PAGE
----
Debra’s Eco-friendly Floral Design Techniques
|I hope you find these tips, resources and techniques helpful!Many are also featured in The 50 Mile Bouquet: Seasonal, Local and Sustainable Flowers, with photographs by David Perry.A BONUS: Learn more about the local flower movement and watch “Organic Flower Power,” an episode that we filmed last summer with Joe Lamp’l, host of “Growing a Greener World,” a cool PBS television program. Click here to watch.|
Gotta Love Local Flowers!
It’s so rewarding to share flowers grown by farmers we love. I photographed these just-picked dahlias at Jello Mold Farm in Mount Vernon, Washington. You can purchase flowers direct from this farm at the Seattle Wholesale Growers Market cooperative. Public hours: 10 a.m. to 2 p.m., Fridays.
| Eco-Design Techniques
I’ve made it a personal goal to use organic methods to stabilize flower stems rather than use the conventional green foam block called “florist’s Oasis.” That product, I have learned, is a carcinogen that contains formaldehyde (why would you want to touch or breath it?); and furthermore, it does not break down in landfills.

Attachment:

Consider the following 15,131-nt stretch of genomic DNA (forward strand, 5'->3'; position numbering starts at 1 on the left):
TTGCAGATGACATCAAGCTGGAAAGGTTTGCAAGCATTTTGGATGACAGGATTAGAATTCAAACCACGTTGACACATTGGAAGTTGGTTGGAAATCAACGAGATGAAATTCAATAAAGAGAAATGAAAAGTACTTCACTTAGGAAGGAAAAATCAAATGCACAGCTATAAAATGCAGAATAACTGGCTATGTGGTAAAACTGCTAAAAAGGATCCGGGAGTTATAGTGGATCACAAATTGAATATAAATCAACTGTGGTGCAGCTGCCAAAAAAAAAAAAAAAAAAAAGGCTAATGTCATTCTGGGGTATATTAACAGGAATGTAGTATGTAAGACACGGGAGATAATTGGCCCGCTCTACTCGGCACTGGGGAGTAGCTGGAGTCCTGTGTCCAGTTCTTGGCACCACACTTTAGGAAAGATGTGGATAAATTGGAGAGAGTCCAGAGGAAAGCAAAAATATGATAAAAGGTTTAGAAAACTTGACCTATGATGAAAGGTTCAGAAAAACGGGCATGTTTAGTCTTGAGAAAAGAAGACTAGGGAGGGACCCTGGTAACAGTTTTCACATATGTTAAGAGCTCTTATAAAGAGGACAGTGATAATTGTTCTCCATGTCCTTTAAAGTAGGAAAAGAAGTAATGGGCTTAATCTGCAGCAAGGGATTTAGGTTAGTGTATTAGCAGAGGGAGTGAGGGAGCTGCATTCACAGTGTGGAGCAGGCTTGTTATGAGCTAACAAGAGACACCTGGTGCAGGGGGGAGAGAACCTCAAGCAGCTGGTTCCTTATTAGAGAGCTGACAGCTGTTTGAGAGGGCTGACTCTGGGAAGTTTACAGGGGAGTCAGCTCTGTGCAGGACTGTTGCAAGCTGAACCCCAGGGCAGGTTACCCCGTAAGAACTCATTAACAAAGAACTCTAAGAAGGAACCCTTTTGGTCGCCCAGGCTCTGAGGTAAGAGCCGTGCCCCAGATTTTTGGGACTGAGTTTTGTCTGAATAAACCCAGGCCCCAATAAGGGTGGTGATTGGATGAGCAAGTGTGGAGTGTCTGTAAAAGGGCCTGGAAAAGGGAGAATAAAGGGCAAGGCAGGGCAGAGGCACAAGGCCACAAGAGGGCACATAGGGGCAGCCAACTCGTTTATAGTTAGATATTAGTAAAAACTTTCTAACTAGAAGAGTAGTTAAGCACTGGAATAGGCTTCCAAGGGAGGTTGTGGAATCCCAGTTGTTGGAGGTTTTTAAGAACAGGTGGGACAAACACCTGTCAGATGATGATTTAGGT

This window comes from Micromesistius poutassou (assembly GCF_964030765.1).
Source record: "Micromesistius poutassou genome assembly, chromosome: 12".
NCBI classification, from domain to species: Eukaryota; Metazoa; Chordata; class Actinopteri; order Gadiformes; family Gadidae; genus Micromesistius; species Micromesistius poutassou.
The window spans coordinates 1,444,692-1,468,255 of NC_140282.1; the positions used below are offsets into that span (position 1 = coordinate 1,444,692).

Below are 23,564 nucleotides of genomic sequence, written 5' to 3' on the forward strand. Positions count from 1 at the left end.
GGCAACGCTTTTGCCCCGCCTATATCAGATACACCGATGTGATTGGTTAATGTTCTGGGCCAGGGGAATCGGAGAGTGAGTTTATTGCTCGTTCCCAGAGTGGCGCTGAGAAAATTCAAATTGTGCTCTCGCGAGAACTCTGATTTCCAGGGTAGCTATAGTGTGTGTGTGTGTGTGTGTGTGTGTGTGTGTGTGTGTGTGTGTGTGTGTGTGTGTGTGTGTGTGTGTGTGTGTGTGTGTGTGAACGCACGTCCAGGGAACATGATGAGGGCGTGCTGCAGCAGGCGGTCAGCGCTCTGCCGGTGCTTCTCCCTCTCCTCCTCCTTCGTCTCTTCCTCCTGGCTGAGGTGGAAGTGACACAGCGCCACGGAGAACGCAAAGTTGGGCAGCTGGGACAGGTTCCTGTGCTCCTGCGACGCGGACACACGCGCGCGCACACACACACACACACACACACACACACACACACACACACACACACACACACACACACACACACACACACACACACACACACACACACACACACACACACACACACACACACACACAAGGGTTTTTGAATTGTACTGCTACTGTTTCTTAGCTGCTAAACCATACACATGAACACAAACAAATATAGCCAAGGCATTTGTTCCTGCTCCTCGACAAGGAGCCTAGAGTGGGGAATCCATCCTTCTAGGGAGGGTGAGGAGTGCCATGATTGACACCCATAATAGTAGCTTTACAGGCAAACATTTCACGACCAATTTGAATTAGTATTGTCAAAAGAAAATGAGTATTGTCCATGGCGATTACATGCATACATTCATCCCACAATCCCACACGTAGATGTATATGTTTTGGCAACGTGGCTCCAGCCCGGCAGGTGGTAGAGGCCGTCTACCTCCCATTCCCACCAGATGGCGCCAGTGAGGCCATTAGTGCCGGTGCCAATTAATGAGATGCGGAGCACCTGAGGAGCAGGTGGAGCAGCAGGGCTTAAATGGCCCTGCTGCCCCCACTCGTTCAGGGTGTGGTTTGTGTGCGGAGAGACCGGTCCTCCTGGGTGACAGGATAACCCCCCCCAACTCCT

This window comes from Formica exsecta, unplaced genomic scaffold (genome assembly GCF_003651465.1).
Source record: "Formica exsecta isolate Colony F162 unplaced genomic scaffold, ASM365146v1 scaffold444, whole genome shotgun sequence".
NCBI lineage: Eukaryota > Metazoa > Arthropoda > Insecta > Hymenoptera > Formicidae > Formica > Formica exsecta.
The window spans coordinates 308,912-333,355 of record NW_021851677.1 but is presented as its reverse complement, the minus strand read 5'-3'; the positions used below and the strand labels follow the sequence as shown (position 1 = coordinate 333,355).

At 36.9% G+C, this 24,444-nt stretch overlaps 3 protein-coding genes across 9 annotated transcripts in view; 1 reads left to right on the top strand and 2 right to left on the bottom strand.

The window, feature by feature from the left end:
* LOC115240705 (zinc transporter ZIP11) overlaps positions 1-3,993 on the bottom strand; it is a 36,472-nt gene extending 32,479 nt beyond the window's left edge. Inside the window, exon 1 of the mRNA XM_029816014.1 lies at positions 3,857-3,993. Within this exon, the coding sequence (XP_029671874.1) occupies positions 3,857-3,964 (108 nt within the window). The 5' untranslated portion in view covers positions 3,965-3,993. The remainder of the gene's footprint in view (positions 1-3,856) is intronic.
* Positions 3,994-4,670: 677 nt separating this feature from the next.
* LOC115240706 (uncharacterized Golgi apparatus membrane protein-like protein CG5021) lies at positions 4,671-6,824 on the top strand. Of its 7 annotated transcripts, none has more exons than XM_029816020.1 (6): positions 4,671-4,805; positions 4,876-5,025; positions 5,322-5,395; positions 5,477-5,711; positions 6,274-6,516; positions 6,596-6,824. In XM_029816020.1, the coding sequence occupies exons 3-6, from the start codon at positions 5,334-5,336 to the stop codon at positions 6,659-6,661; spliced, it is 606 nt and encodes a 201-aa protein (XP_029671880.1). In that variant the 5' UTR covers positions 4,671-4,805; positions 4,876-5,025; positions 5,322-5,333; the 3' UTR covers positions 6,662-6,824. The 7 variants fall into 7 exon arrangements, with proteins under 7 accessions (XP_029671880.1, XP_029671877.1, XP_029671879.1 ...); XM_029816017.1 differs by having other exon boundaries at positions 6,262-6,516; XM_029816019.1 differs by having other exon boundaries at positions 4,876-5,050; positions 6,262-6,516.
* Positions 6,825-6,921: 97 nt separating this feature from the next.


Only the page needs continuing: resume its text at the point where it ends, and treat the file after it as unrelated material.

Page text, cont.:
So far, there really isn’t an organic alternative to this product. Yet increasingly, I meet and learn from floral designers who consciously shun the green foam and use alternate materials to stabilize flower stems.
Here are a few options:
Here is a link to my interview with Pam Zsori of ink & peat, a Portland floral studio. She discusses why she doesn’t use Oasis, or floral foam.
NEWS for flower lovers and DIY floral designers
Announcing the release of my next book:
Slow Flowers: Four Seasons of Locally Grown Bouquets from the Garden, Meadow and Farm
Slow Flowers is my personal journey through 52 weeks of the year, as I harvested, sourced and created one bouquet each week – in all four seasons.
My photographs of each arrangement are accompanied by detailed ingredient lists and design tips. Publication date is February 2013. Pre-order your copy now~